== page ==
Sputnik Escalates the Cold War
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Uganda

East African nation covering an area of 91,135 square miles, about twice the size of the U.S. state of Pennsylvania. The Republic of Uganda borders the Democratic Republic of the Congo to the west, Sudan to the north, Kenya to the east, and Rwanda and Tanzania to the south. Uganda's economy was largely agricultural, and its major exports included coffee and cotton. The nation demonstrated the defining influence of European colonialism on African national boundaries. Formerly part of the British Empire, Uganda gained its independence in 1962. The history of the nation during the Cold War serves as an excellent example of the difficulties faced by much of postcolonial Africa, including instability, internal division, authoritarian government, and civil war.

In the decades after World War II, European colonialism quickly faded, creating dozens of new states by 1970. In Britain's African possessions, local resistance movements accelerated the independence process. The Mau Mau rebellion in Kenya in the early 1950s led the British to plan for the gradual independence of their African colonies over a period of two to three decades. However, further unrest in Malawi and East Africa in 1959 and 1960 forced them to expedite the process. As a result, Uganda and other nations acquired independence in the early 1960s without the established institutions necessary for a stable transfer of power. This institutional weakness, coupled with the multiethnic character of the new nations, created a serious threat of internal conflict.

Uganda's situation at the time of independence appeared promising. Prime Minister Milton Obote presided over the various groups within the country. The largest of these, the Buganda, enjoyed semiautonomous status in their homeland of Buganda; a role for their traditional ruler, the Kabaka; and a separate parliament, the Lukiiko. Obote sought greater power, however, and in 1966 he dissolved the National Assembly and produced a new constitution concentrating authority in his own hands. During the same period, he acted against the autonomy of the Buganda, removing the authority of the Kabaka and sending troops against the parliament. He formally eliminated the separate status of Buganda in 1967.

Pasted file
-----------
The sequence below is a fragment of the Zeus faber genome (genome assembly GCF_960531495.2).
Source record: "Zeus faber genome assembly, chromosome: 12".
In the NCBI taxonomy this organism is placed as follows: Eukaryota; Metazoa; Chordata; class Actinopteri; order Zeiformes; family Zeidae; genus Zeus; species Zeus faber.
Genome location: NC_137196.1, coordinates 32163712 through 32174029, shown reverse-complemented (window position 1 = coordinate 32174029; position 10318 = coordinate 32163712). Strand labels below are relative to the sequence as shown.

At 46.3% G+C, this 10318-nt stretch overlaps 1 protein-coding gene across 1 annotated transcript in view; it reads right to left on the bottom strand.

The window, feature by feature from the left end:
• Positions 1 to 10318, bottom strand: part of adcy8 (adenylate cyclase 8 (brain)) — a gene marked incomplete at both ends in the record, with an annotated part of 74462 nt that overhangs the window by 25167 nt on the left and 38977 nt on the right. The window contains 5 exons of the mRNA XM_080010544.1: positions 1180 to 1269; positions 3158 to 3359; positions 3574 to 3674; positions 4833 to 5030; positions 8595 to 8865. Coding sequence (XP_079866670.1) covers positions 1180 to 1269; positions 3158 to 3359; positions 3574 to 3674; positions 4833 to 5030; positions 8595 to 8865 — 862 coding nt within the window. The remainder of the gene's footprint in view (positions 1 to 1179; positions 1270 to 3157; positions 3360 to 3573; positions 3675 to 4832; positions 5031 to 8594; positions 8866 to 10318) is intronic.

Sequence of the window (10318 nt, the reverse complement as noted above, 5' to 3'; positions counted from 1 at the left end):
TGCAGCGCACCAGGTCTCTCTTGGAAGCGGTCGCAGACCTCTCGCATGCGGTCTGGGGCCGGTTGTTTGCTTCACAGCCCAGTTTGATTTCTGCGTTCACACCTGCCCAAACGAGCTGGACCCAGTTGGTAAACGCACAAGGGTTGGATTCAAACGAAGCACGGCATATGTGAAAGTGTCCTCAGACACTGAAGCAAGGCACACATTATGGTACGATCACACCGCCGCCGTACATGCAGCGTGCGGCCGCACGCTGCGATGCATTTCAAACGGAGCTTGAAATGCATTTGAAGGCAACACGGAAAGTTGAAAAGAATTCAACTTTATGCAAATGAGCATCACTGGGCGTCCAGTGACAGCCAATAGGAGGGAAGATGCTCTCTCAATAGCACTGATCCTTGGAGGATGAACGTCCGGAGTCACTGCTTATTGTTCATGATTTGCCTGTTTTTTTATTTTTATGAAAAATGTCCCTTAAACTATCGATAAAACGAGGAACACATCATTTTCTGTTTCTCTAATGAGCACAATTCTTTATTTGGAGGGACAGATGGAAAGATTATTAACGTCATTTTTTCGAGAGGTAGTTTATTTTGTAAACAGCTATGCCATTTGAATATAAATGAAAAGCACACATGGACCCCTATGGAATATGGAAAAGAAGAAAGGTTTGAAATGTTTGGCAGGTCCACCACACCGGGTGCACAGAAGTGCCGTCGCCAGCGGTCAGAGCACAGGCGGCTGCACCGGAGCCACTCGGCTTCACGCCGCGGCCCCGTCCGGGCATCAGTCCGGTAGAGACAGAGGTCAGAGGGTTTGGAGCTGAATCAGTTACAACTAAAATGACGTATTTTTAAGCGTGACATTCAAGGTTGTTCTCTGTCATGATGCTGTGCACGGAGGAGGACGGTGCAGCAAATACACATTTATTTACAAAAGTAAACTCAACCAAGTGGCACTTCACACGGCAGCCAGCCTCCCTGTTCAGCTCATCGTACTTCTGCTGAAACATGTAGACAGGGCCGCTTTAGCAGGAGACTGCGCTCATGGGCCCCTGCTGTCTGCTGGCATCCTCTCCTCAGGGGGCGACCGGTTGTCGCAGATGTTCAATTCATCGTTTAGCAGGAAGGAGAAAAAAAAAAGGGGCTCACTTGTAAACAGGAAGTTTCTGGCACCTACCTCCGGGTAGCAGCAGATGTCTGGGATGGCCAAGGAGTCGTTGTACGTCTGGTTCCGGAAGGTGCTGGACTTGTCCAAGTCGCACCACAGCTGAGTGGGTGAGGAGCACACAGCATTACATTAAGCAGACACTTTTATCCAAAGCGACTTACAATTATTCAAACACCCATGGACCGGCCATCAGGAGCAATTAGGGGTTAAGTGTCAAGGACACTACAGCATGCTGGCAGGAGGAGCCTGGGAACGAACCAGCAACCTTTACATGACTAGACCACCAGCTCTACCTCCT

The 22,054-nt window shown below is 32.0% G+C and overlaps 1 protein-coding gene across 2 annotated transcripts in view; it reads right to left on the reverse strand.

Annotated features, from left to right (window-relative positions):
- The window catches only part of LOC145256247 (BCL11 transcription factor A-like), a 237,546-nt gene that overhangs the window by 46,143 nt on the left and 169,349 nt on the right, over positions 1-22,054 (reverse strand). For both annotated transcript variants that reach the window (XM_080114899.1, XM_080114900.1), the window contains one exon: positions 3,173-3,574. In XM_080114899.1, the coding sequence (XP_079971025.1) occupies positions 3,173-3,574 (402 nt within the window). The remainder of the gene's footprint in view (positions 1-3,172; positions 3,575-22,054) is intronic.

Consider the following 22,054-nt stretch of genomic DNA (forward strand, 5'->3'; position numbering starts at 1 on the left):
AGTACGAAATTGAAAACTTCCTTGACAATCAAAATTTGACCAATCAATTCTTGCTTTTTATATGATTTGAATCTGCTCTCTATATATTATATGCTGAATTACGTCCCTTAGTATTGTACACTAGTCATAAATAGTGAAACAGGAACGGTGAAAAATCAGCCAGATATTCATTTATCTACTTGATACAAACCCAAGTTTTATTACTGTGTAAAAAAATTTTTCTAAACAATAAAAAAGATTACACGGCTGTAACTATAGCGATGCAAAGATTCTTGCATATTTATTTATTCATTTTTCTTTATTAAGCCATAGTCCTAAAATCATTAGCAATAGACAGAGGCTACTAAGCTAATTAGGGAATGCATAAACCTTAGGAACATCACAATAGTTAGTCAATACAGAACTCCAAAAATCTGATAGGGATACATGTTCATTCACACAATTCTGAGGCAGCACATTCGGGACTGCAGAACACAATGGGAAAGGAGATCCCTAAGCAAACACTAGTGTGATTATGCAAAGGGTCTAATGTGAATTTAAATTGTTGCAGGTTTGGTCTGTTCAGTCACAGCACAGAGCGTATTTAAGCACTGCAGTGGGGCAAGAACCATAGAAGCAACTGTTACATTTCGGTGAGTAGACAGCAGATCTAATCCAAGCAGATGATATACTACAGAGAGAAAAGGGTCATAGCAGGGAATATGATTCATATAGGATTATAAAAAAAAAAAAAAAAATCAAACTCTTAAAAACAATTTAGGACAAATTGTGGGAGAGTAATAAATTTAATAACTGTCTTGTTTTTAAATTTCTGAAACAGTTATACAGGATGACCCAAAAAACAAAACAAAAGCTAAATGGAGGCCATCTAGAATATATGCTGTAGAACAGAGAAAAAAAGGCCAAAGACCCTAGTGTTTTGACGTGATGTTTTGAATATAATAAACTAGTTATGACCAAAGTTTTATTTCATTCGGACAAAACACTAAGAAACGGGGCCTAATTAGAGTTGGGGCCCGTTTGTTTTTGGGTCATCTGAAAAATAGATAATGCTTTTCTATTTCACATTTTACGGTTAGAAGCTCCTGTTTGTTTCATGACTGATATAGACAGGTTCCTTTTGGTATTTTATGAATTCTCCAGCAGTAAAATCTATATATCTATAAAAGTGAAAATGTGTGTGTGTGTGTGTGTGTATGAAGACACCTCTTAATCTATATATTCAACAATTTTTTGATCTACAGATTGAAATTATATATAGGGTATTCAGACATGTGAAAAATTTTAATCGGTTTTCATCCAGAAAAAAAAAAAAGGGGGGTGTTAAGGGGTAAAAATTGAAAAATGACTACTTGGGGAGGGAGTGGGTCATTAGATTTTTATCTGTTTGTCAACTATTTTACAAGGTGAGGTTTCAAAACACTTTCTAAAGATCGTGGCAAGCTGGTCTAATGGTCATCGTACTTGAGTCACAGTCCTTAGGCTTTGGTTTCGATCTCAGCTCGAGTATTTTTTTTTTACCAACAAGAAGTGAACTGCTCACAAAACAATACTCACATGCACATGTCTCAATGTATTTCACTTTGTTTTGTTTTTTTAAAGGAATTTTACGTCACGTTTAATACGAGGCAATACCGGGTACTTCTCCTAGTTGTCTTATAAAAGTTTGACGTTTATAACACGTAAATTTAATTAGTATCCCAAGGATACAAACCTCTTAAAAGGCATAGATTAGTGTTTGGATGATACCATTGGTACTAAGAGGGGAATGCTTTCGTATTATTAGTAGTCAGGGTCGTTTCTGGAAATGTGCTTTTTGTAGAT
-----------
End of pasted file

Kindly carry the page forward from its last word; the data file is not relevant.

Obote had appointed Idi Amin head of the army in 1966. Amin, a former member of the British colonial army, had risen in status as a result of independence and the lack of trained officers in Uganda. In 1971, he took advantage of Obote's absence from the country and staged a successful coup with the support of the military. As a result of Obote's concentration of power, no institution existed to stand in Amin's way. Amin acted ruthlessly and began the systematic elimination of Obote's supporters. Because Obote's roots lay with the Langi and Acholi tribes of northern Uganda, Amin also ordered the wholesale slaughter of those groups. Over the eight years of his regime, hundreds of thousands of people were killed, as Amin eliminated anyone who appeared to oppose him.

As a former subject of British colonialism, Amin also sought to act against imperialism and its vestiges. He delighted in humiliating the remnants of Uganda's British community. More importantly, in 1972 he expelled much of the Asian population, immigrants from other areas of the British Empire (mostly India) who had gone to Uganda during the years of British rule. Asians were resented because of their prosperity and because the British had given them preferential treatment. Amin gained popularity by forcing them to leave and confiscating their property. He used the proceeds of the seizures to buy the support of the army. The departure of as many as 60,000 Asians, including much of the business and professional sectors, took a catastrophic toll on the already fragile economy.

Amin also tried to make a mark on the world stage as an opponent of Western imperialism. He purchased weapons from the Soviet Union and secured support from Saudi Arabia and Libya. His most well-known venture involved his participation in the hijacking of an Air France flight on 27 June 1976. Pro-Palestinian terrorists seized the plane and forced it to fly to Entebbe Airport in Uganda, where they held 105 Israeli and Jewish passengers hostage (the non-Jewish passengers were released) and demanded the release of prisoners held by Israel. The Israelis agreed to negotiate but used the time to plan a daring rescue attempt. Two hundred Israeli soldiers landed at Entebbe, killed the terrorists, and successfully recovered the hostages on 3 July. Three hostages died in the operation. In the process, Amin's force of Soviet MiG fighters was destroyed.

In 1979, in an attempt to retain control of the army, Amin allowed the looting of parts of northern Tanzania. When the Tanzanian Army responded with an invasion of Uganda, Amin was forced into exile in Saudi Arabia. Obote resumed power in 1980, but his electoral victory was contested, and violence quickly broke out. Like Amin, he used ruthless force to eliminate his opponents. Again, thousands were killed. When Obote fell from power in 1985, Uganda lay in ruins, gutted by twenty years of authoritarian rule and internal violence. In 1986 Yoweri Museveni was declared president amid a chaotic power struggle and continues to serve in that position. In the years following his election, Uganda's economy experienced an impressive recovery. Museveni cracked down on corruption and invested millions in education and public health. Despite Uganda's economic miracle, it remains one of Africa's poorest countries.

Robert Kiely


Further Reading
Meredith, Martin. The Fate of Africa. New York: Public Affairs Press, 2005.; Ofcansky, Thomas. Uganda: Tarnished Pearl of Africa. Boulder, CO: Westview, 1996.
 

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